At the root of all of this is the Japanese’ crippling fear of confrontation. To this end then, one of the best things a foreigner can do to make a good impression at work in Japan, is to avoid challenging Japanese colleagues with conflict.
More specific examples that might be considered unique to Japan:
Accept criticism from superiors and don’t make excuses, offer solutions and improvements instead
Never argue your point, suggest it gently over a period of time (patience required)
Avoid calling directors, CEOs, presidents and anyone else in the rarified company positions by their name (to their face, at least). Refer to them by their title instead (or avoid referring to them at all)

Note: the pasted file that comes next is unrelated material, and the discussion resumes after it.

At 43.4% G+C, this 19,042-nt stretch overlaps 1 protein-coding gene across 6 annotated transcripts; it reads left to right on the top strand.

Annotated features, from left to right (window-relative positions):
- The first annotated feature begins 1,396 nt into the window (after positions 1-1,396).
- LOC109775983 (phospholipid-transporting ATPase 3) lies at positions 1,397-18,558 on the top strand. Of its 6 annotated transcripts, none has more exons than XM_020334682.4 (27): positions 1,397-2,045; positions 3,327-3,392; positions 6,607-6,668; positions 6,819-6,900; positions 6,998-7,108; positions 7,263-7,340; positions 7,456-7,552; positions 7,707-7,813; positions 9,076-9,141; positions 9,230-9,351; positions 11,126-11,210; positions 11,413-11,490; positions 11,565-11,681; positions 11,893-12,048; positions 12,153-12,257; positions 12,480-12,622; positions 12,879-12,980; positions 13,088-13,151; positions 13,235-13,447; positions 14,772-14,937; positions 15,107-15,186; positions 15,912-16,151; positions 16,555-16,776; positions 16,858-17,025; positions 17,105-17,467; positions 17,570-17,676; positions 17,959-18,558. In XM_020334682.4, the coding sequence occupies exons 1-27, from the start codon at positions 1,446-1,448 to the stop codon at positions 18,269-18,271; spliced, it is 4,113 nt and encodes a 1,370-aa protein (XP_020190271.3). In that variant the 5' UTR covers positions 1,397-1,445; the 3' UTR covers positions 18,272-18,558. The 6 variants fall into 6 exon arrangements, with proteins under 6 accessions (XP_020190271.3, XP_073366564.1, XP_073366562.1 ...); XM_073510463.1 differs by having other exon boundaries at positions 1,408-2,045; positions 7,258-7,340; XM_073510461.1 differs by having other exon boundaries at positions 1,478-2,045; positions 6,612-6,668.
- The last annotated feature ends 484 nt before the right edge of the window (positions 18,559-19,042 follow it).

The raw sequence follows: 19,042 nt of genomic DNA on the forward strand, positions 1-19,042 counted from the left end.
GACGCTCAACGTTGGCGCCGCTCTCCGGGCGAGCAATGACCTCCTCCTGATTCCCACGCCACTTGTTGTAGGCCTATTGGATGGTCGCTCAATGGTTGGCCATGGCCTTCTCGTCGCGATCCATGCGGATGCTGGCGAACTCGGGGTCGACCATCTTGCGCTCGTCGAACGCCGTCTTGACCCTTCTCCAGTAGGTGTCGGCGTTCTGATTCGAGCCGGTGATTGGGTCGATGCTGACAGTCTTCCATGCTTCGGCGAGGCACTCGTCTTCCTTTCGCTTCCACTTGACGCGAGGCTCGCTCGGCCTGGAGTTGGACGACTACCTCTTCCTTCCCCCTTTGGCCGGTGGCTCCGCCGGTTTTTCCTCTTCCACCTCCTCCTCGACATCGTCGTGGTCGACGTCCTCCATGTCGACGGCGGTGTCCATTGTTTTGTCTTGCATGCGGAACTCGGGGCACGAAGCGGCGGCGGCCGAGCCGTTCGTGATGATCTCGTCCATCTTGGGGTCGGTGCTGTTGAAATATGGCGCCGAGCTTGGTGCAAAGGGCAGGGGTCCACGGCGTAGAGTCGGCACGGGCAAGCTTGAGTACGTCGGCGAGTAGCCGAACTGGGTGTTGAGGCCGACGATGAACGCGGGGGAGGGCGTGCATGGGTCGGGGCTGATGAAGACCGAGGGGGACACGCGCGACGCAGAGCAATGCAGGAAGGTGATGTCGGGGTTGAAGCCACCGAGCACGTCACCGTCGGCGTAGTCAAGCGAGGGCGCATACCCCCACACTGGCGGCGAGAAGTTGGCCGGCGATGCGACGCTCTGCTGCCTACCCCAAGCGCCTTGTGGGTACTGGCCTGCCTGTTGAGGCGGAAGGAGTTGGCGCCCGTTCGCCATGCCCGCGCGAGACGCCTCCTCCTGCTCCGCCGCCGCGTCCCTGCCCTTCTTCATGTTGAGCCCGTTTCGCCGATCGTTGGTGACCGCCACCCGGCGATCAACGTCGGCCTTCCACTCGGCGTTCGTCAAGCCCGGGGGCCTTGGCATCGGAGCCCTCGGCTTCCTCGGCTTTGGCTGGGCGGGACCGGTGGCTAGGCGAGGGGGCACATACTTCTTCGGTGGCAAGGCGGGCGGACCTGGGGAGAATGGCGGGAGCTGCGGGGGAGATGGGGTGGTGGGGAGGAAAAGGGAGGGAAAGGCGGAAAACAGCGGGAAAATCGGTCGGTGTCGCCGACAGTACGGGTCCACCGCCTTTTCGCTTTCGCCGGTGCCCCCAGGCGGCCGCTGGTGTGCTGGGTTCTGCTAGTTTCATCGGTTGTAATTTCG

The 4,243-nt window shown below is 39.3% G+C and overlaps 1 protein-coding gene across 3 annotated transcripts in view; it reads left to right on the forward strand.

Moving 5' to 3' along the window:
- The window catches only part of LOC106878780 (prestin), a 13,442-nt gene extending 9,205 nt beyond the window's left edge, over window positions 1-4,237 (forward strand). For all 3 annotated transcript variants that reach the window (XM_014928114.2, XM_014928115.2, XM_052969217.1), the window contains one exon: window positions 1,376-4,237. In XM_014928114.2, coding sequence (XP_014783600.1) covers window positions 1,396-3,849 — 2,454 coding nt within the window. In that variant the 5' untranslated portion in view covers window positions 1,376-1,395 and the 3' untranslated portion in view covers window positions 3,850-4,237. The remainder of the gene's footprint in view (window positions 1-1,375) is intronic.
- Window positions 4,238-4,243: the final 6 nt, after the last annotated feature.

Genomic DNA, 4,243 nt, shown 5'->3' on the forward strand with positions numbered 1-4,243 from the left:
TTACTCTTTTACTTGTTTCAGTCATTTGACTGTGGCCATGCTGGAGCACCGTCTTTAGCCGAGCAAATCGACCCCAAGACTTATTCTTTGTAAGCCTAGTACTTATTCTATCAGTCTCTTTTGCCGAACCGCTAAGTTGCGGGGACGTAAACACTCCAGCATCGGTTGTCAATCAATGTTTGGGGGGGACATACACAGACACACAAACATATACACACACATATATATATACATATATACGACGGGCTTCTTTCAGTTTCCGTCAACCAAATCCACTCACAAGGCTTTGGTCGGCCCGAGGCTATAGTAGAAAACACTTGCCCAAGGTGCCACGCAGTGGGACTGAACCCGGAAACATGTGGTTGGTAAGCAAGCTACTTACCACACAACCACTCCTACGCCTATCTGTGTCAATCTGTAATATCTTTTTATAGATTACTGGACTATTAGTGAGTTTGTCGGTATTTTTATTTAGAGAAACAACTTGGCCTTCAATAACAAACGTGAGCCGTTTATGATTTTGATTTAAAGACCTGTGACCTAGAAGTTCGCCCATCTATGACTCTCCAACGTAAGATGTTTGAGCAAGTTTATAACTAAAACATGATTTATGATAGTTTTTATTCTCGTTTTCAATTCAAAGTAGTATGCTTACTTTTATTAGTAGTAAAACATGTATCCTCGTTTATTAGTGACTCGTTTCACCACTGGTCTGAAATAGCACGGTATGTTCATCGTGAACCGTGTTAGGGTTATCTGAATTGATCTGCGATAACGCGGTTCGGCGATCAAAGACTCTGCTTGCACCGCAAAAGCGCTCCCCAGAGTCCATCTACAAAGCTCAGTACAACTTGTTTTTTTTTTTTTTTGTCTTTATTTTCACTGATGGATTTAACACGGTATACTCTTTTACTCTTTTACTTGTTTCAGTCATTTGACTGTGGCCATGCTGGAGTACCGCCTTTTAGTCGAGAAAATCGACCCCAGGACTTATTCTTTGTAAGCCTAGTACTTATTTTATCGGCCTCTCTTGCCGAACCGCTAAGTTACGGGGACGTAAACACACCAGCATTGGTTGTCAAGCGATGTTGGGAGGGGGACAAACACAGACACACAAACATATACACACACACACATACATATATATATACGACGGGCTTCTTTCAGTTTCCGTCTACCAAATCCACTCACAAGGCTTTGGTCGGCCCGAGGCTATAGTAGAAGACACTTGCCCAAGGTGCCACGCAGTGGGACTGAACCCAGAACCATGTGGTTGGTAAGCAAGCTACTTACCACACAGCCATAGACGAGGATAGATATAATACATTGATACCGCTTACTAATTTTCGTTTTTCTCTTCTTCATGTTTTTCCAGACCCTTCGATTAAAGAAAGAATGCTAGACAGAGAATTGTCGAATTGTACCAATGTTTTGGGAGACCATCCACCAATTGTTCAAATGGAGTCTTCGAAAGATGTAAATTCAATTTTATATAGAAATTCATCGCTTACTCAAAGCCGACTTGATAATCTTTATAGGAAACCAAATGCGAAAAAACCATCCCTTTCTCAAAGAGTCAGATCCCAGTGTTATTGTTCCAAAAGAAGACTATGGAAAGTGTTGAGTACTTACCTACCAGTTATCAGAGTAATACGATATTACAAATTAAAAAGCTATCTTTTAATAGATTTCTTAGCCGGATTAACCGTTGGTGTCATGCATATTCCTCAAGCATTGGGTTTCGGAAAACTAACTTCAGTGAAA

Don’t wade in challenging company rules right from the get go (unless they really are morally reprehensible, in which case, what are doing working there anyway?). Give it some time before you start bending things.
We’ve concentrated on “fit in” here but do “join in” also. Initially at least. This probably applies to making a good impression at work in any part of the world, not just Japan. In the first few weeks though, accept those invitations to lunch and post-work drinks and dinner. Over the course of your first year working in Japan attend and participate in as many company events as you can. Show some appreciation for the greater good of the company as a whole rather than just your individual role. Never forget, the group reigns supreme in Japan.